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National Executive calls for unity against the dictatorship

22 October 2005

The MDC National Executive committee met today 22nd October 2005, in the backdrop of the exaggerated, over-publicized and sensational fallout, to the National Council meeting on the 12th October 2005.
Zimbabwe faces a serious national crisis wherein rising inflation, unemployment and the collapse in social services have no precedent.
It is a period that calls for reflection and a united, solid leadership against the dictatorship, the pervasive corruption of the failing state and the growing arrogance of the beleaguered regime.
The Executive Committee therefore noted that there was an obligation on the MDC to hold its moral high ground and maintain the decisive leadership and resistance it has provided to the suffering masses of Zimbabweans in the last six years.
The Committee noted the people’s desire to see the resolution of the crisis through a broad-based, people-driven and people owned Constitution and the eventual holding of free and fair elections under that Constitution.
The Committee endorsed the people’s wish not to engage in processes that postpone the resolution of the crisis, including the active desire for the boycott of the Senatorial election.
Following this, the Executive resolved:
-         The re-affirmation of the need for unity in the party despite the vicious assault by the dictatorship and its propaganda machinery;
-         The reaffirmation of the party’s commitment to upholding its democratic, solidarity and social liberation values;
-         To immediately embark on a decisive programme of action for the demand of a new Constitution
-         To strengthen the party structures, particularly at branch and ward levels
-         To strengthen and enhance our relationship with civil society and other social partners.
Morgan Tsvangirai

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Zimbabwe opposition head says boycott gets backing


      Sat Oct 22, 2005 4:41 PM BST

By MacDonald Dzirutwe

HARARE (Reuters) - Zimbabwe's opposition leader said on Saturday his party
had backed his controversial decision to boycott next month's senate polls,
but a top-ranking party official said local groups might not fall into line.

A dispute over whether to participate in the elections on November 26 has
been threatening to split the opposition Movement for Democratic Change
(MDC), the party that came closest to unseating President Robert Mugabe's
ZANU-PF from power in 2000.

MDC party leader Morgan Tsvangirai says the polls are a part of a drive by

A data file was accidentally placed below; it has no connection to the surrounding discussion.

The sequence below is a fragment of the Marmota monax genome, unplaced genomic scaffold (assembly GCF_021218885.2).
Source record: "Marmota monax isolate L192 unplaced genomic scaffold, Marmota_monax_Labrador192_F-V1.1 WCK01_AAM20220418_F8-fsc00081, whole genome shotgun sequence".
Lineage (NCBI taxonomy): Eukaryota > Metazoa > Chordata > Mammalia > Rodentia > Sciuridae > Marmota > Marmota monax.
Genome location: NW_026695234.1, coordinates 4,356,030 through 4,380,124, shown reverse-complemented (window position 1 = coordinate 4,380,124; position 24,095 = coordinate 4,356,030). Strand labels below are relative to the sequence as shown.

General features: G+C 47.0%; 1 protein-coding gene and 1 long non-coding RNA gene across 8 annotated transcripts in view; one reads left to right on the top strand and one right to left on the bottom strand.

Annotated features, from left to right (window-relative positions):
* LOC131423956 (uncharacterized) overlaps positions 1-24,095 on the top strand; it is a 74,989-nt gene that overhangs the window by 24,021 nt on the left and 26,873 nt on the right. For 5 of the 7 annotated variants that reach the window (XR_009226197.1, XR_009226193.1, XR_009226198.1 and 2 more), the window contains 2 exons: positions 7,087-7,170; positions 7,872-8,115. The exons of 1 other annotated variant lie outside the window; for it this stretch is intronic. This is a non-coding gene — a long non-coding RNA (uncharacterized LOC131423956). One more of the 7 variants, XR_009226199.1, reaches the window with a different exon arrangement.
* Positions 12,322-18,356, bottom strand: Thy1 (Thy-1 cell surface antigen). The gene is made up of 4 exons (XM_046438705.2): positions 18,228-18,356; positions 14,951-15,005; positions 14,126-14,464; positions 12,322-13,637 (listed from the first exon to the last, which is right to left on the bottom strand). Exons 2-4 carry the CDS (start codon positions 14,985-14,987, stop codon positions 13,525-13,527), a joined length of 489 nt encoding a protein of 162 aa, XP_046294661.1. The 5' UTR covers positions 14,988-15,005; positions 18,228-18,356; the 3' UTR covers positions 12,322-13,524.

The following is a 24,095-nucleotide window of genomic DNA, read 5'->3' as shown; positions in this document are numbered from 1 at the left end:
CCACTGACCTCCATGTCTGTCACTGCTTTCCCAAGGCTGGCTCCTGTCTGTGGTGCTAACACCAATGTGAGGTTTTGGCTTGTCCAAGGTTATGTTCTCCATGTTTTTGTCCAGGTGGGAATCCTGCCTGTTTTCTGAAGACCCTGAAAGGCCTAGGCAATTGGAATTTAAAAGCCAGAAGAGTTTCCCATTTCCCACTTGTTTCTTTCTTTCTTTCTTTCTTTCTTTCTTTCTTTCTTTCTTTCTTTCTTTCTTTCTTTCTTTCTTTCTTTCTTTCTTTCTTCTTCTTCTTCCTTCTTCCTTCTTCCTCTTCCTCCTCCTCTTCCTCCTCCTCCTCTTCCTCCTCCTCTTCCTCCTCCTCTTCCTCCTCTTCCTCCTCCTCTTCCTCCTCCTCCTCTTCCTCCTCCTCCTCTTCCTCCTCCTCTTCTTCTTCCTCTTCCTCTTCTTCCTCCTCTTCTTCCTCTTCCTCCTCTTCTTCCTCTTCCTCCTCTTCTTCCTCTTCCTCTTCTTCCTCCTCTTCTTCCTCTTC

Mugabe's party to tighten its grip on power, but other MDC leaders fear that
if the opposition does not take part, it will be further edged out of
national politics.

Tsvangirai said in a statement the national executive, the organ that runs
the MDC's daily affairs, had backed his boycott stance and pledged action to
demand a new constitution to ensure a "truly independent commission" runs
Zimbabwe's elections and for a president to be limited to two terms in

Tsvangirai's spokesman William Bango said although some officials opposing
Tsvangirai's stance had not attended a meeting on Saturday, the meeting had
a quorum.

Earlier this week, MDC Vice President Gibson Sibanda said Tsvangirai had
flouted the party's constitution and breached its provisions by overriding
the national council, the party's top decision-making body, which voted 33
to 31 in favour of contesting the ballot.

Sibanda, who did not attend Saturday's meeting, was not immediately
available for comment.

Secretary-General Welshman Ncube, who has been linked to the
pro-participation faction, said he was not aware of Saturday's meeting and
that the council decision stood.

When asked whether the party would field candidates when the nomination
court sits on Monday, Ncube said this was up to the MDC's provincial bodies.

"The council resolution to participate still stands and now it's up to the
various provinces to make up their minds on whether or not to implement that
resolution. I can't say that on their behalf," Ncube told Reuters.

Tsvangirai said the national executive agreed to campaign against the senate
polls and had mandated the party to engage civil society to tackle the
country's crisis by demanding a "broad based people-driven and people-owned

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Betrayed and bereft

Dear Family and Friends,

For six months we have not had a drop of rain in Zimbabwe and now, as we
wait for the first thunderstorm, the atmosphere is exceedingly strained.
Daytime temperatures are way up in the thirties Centigrade and the skies
are mostly clear and still. During the day we battle with flies which seem
to be everywhere and at night the mosquitoes whine and wheedle
incessantly. The mozzies, as we call them, are very bad already, even
before the rains have started, and they are going mostly unchecked as even
a simple tin of insecticide is now over quarter a million of dollars and a
luxury that few people can afford.

In Marondera this week we've gone two days without water, one day without
electricity and every day without petrol and yet, amazingly enough, we
muddle through one day after another. I have found it almost unbearable to
watch and follow Zimbabwe's politics this week as it seems the opposition
have lost their way, forgotten their reason for being and become intent on
squabbling over the chance to get a seat in a Senate which they themselves
said was not wanted and an unacceptable financial burden on a population
stretched way beyond the limits. Night after night state owned television
have announced with growing glee that that "the rift in the MDC is
widening" and have shown opposition party officials issuing opposing
statements and publicly contradicting each other. For six years we have
seen almost no coverage of the opposition party on national television but